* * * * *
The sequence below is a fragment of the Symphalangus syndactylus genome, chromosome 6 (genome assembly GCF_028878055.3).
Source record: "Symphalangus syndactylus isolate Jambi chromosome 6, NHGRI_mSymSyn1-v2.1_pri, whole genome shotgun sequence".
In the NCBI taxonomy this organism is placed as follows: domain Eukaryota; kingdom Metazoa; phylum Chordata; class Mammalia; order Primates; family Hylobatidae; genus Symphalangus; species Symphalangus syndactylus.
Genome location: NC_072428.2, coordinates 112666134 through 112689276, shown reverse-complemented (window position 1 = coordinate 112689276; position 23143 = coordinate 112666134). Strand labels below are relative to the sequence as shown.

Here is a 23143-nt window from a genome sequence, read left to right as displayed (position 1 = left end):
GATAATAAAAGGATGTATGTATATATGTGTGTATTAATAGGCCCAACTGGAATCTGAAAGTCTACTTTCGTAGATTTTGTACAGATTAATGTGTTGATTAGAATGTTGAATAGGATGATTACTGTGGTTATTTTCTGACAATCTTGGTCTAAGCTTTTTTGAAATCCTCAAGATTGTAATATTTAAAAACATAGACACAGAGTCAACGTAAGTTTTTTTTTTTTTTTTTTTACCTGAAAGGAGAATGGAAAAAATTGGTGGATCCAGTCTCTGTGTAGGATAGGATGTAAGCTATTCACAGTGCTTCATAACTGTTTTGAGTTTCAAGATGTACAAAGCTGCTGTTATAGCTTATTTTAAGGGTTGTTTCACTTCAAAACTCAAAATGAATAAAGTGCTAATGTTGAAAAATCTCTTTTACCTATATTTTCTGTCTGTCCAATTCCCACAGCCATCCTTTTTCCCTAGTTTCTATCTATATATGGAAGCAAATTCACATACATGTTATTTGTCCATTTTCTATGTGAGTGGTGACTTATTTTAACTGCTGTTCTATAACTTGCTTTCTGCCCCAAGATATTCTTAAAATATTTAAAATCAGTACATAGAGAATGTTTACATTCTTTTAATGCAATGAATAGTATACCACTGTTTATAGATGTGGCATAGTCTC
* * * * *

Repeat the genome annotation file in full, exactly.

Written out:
The sequence below is a fragment of the Symphalangus syndactylus genome, chromosome 6 (genome assembly GCF_028878055.3).
Source record: "Symphalangus syndactylus isolate Jambi chromosome 6, NHGRI_mSymSyn1-v2.1_pri, whole genome shotgun sequence".
In the NCBI taxonomy this organism is placed as follows: domain Eukaryota; kingdom Metazoa; phylum Chordata; class Mammalia; order Primates; family Hylobatidae; genus Symphalangus; species Symphalangus syndactylus.
Genome location: NC_072428.2, coordinates 112666134 through 112689276, shown reverse-complemented (window position 1 = coordinate 112689276; position 23143 = coordinate 112666134). Strand labels below are relative to the sequence as shown.

Here is a 23143-nt window from a genome sequence, read left to right as displayed (position 1 = left end):
GATAATAAAAGGATGTATGTATATATGTGTGTATTAATAGGCCCAACTGGAATCTGAAAGTCTACTTTCGTAGATTTTGTACAGATTAATGTGTTGATTAGAATGTTGAATAGGATGATTACTGTGGTTATTTTCTGACAATCTTGGTCTAAGCTTTTTTGAAATCCTCAAGATTGTAATATTTAAAAACATAGACACAGAGTCAACGTAAGTTTTTTTTTTTTTTTTTTTACCTGAAAGGAGAATGGAAAAAATTGGTGGATCCAGTCTCTGTGTAGGATAGGATGTAAGCTATTCACAGTGCTTCATAACTGTTTTGAGTTTCAAGATGTACAAAGCTGCTGTTATAGCTTATTTTAAGGGTTGTTTCACTTCAAAACTCAAAATGAATAAAGTGCTAATGTTGAAAAATCTCTTTTACCTATATTTTCTGTCTGTCCAATTCCCACAGCCATCCTTTTTCCCTAGTTTCTATCTATATATGGAAGCAAATTCACATACATGTTATTTGTCCATTTTCTATGTGAGTGGTGACTTATTTTAACTGCTGTTCTATAACTTGCTTTCTGCCCCAAGATATTCTTAAAATATTTAAAATCAGTACATAGAGAATGTTTACATTCTTTTAATGCAATGAATAGTATACCACTGTTTATAGATGTGGCATAGTCTC